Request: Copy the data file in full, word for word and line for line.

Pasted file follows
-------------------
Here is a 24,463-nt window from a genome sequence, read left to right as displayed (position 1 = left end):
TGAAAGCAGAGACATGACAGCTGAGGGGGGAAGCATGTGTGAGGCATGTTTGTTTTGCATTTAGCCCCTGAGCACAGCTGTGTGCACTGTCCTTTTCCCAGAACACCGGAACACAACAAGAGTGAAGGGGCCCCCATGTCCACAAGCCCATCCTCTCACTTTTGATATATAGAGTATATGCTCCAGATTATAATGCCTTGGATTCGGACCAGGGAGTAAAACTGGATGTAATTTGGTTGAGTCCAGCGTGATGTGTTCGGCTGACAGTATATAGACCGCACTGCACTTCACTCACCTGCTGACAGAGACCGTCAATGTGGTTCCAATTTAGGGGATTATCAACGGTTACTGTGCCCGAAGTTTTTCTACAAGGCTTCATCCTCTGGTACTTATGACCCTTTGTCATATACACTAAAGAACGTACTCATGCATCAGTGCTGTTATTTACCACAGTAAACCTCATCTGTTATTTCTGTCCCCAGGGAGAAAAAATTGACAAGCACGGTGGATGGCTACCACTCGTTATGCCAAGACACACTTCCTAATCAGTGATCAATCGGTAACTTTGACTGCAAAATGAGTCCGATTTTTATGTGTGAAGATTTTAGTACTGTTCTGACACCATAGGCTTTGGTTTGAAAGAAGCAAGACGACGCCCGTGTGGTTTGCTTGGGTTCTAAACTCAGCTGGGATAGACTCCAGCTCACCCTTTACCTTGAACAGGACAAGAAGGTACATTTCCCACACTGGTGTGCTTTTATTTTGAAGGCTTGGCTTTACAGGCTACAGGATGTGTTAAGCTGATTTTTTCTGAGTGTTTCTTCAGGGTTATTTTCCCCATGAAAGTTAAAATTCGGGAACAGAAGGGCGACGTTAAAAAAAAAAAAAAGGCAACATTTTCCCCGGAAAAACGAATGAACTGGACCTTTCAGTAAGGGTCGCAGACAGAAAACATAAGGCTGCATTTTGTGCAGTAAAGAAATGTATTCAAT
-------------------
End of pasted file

Here is a 24,463-nt window from a genome sequence, read left to right as displayed (position 1 = left end):
TGAAAGCAGAGACATGACAGCTGAGGGGGGAAGCATGTGTGAGGCATGTTTGTTTTGCATTTAGCCCCTGAGCACAGCTGTGTGCACTGTCCTTTTCCCAGAACACCGGAACACAACAAGAGTGAAGGGGCCCCCATGTCCACAAGCCCATCCTCTCACTTTTGATATATAGAGTATATGCTCCAGATTATAATGCCTTGGATTCGGACCAGGGAGTAAAACTGGATGTAATTTGGTTGAGTCCAGCGTGATGTGTTCGGCTGACAGTATATAGACCGCACTGCACTTCACTCACCTGCTGACAGAGACCGTCAATGTGGTTCCAATTTAGGGGATTATCAACGGTTACTGTGCCCGAAGTTTTTCTACAAGGCTTCATCCTCTGGTACTTATGACCCTTTGTCATATACACTAAAGAACGTACTCATGCATCAGTGCTGTTATTTACCACAGTAAACCTCATCTGTTATTTCTGTCCCCAGGGAGAAAAAATTGACAAGCACGGTGGATGGCTACCACTCGTTATGCCAAGACACACTTCCTAATCAGTGATCAATCGGTAACTTTGACTGCAAAATGAGTCCGATTTTTATGTGTGAAGATTTTAGTACTGTTCTGACACCATAGGCTTTGGTTTGAAAGAAGCAAGACGACGCCCGTGTGGTTTGCTTGGGTTCTAAACTCAGCTGGGATAGACTCCAGCTCACCCTTTACCTTGAACAGGACAAGAAGGTACATTTCCCACACTGGTGTGCTTTTATTTTGAAGGCTTGGCTTTACAGGCTACAGGATGTGTTAAGCTGATTTTTTCTGAGTGTTTCTTCAGGGTTATTTTCCCCATGAAAGTTAAAATTCGGGAACAGAAGGGCGACGTTAAAAAAAAAAAAAAGGCAACATTTTCCCCGGAAAAACGAATGAACTGGACCTTTCAGTAAGGGTCGCAGACAGAAAACATAAGGCTGCATTTTGTGCAGTAAAGAAATGTATTCAAT